In addition to the nutritional benefits offered by this product, UltraPur milks are packed in environmentally-friendly BPA-free, recyclable bottles which are designed to keep out UV and Visual spectrum lights. This latter characteristic is particularly valuable as researchers out of Newcastle University have reported that light exposure such as the LED lighting in supermarkets is reducing key nutrients in milk such as Vitamin A, Riboflavin and VItamin D. 

Canadian Dairy continues to push limits to provide some of the best milk products in the world.


Millennials Still Love Milk


Non-dairy beverages and other “mylks” are growing in popularity amongst millennial consumers. Millennials often embrace these plant-based products because they are marketed as being nutritious, eco-friendly and sustainable. Although milk consumption per capita in Canada has declined in recent years, these trends do not necessarily substantiate the common misconception that millennials are done with dairy. 

Millennial consumers are generally concerned with three aspects of milk — how healthy it is, the welfare of animals within the industry and the impact of dairy farming on the environment. The Dairy Farmers of Canada 2019 marketing campaign features a series of advertisement strategies aimed at addressing common concerns about dairy and shattering popular misconceptions. For example, the “Dairy Farming Forward” campaign highlights how technology and innovation are increasing sustainable farming practices and reducing the environmental impact of the industry. 

The most recent advertisements are entitled “Milk. It’s in the stuff you love” and features an awkwardly, endearing, googly-eyed glass of milk reminding consumers that many of their favourite products are produced from Canadian milk – from cheese and ice cream to butter and yogurts.  The humourous commercials aim to connect at an emotional level with the viewer and to establish milk as a key element of consumers’ favourite meals, beverages and snacks.

So while consumers may no longer be settling down with a tall, cold glass of milk, they are consuming it as a component of any number of other foods and beverages they enjoy. A fantastic example of this is cheese. While plant-based products exist they are often criticized for their taste and texture — something consumers are not willing to compromise. In the United States, for instance, millennial consumers are eating three-times as much natural cheese than consumers did in the 1970s. These consumers are also shunning processed cheese products in favour of nutritional impact from ingredients they recognize and can pronounce. Ingredients like quality Canadian milk!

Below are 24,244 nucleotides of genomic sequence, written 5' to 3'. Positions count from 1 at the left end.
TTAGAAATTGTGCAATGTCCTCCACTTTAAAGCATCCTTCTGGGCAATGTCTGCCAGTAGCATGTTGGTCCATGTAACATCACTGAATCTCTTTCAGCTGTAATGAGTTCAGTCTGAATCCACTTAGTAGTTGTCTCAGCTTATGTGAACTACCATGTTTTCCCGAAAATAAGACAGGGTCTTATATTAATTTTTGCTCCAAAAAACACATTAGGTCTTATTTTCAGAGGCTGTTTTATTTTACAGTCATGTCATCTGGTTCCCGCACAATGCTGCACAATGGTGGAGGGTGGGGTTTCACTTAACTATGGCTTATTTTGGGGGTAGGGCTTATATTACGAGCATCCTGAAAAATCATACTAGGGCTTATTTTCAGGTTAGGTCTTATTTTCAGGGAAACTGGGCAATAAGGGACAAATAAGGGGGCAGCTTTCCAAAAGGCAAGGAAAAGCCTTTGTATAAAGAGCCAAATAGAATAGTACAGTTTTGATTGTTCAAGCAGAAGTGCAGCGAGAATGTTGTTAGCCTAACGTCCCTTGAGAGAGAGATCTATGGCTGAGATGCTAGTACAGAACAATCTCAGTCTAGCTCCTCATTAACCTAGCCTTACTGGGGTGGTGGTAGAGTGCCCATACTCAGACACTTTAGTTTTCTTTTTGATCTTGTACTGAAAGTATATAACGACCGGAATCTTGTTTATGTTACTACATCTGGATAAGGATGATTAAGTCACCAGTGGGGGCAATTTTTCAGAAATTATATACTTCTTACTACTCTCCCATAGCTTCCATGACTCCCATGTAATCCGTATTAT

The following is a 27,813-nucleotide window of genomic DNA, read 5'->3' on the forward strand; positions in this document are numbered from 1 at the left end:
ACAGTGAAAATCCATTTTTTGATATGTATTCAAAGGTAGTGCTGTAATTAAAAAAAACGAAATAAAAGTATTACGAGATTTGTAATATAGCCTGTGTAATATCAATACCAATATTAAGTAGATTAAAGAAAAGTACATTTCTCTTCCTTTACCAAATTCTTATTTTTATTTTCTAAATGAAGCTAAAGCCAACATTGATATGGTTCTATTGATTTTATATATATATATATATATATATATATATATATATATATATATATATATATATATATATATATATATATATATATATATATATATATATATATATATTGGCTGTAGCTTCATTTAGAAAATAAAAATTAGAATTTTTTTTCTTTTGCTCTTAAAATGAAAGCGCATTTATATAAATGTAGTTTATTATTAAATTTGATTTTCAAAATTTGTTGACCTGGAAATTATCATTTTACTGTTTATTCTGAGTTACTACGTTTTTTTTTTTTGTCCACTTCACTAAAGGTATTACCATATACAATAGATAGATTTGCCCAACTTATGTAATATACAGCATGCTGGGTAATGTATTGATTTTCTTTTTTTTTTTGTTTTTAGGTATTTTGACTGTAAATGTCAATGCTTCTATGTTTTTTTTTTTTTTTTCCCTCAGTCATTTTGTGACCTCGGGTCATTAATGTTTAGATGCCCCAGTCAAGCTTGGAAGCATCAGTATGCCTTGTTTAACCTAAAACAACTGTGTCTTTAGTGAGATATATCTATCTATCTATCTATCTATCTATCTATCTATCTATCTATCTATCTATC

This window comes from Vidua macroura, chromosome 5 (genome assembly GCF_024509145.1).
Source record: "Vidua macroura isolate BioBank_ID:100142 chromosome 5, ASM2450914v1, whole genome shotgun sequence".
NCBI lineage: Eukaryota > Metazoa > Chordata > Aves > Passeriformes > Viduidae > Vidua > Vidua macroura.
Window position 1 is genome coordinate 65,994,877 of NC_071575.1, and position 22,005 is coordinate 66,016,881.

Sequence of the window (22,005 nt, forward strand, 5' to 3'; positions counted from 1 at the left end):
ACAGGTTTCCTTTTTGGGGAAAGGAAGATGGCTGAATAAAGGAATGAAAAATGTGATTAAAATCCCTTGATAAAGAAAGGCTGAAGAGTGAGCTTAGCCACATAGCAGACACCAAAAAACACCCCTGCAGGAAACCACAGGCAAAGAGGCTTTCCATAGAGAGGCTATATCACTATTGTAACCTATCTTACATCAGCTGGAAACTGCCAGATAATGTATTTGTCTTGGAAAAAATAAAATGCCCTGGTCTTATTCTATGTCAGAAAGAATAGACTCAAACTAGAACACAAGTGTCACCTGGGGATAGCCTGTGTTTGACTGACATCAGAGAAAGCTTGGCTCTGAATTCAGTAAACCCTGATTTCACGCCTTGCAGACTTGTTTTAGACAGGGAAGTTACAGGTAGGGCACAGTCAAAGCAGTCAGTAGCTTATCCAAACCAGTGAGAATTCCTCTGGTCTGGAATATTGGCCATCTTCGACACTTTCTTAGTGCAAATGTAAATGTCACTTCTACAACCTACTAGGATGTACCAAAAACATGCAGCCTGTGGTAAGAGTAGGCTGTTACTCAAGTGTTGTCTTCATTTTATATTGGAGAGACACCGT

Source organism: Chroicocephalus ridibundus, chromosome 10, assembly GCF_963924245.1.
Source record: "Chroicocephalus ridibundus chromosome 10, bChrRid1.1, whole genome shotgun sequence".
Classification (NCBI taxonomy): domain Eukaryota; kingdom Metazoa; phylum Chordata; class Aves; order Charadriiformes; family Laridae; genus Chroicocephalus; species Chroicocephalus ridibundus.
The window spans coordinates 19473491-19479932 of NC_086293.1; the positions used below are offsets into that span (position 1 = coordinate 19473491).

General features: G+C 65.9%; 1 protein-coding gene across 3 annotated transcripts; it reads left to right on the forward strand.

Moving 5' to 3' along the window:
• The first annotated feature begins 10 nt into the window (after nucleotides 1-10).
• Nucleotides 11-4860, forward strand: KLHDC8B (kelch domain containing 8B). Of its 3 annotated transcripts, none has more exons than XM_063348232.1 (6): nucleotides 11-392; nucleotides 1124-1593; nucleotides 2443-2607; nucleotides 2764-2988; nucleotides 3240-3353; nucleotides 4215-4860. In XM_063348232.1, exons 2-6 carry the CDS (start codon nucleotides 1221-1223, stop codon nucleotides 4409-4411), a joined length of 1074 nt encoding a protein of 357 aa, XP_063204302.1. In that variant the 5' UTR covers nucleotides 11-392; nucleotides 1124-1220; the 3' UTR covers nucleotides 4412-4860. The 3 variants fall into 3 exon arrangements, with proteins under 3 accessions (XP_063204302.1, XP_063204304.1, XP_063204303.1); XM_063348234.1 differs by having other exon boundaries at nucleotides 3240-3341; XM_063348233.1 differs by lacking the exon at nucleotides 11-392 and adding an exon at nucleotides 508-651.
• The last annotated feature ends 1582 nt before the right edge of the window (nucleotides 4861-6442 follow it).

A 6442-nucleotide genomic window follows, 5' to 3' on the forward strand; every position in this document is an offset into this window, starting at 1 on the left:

According to the Nourish Report, a major food trend for 2019 is the shift from plant-based products to the rise of the “Conscious Carnivore” and “Ethical Protein”. It is unsurprising then, to learn that when millennials consume milk as a beverage they focus on purchasing organic products that align with their environmental and animal care concerns. In 2016-17, Canadian producers meet consumer demand to the tune of around 1.21 million litres of organic milk. Manufacturers are increasingly promoting dairy’s high protein and the industry’s focus on animal welfare– helping to solidify milk as an excellent choice for a picky, well-informed consumer. 

Millennials are also eager to consume milk in new and innovative ways, whether it be milk vodka or beer brewed with milk sugars called fittingly “Milkshake IPAs.” 

So are millennials done with dairy? The data says far from it. Canadian Dairy continues to thrive as new and interesting products containing milk are developed — and consumer demands for ethical, sustainable practices are met.   


Canadians Clamouring for Cheese


The term “black market” calls to mind “the” illicit, difficult to procure and illegal. It might surprise you to learn of an underground audience for one of Canada’s favourite foods – cheese! Cheese has long been targeted by shoplifters for personal or resale use, and lately, that theft has scaled.

Thieves wanting a bit more “cheddar” recently concocted an elaborate scam on one of Canada’s leading cheese companies. The carefully orchestrated theft took place on the morning of August 9th, 2019, when an individual arrived at the Saputo Dairy Products facility in Tavistock, Ontario and presented fraudulent shipping paperwork. Over $187,000 worth of Canadian cheese was loaded onto a transport truck believed to be headed to New Brunswick. The goods never arrived. Investigators encouraged business owners to be vigilant and report any instances of back-alley cheese dealing.

Cheese is big business in Canada — trends show an increase in cheese production: 509.92 kg in 2018 up from 497.28 in 2017, and consumption– from 13.87 kg in 2017 to 14.65 kg in 2018. Retail sales continue to see positive trends in this industry.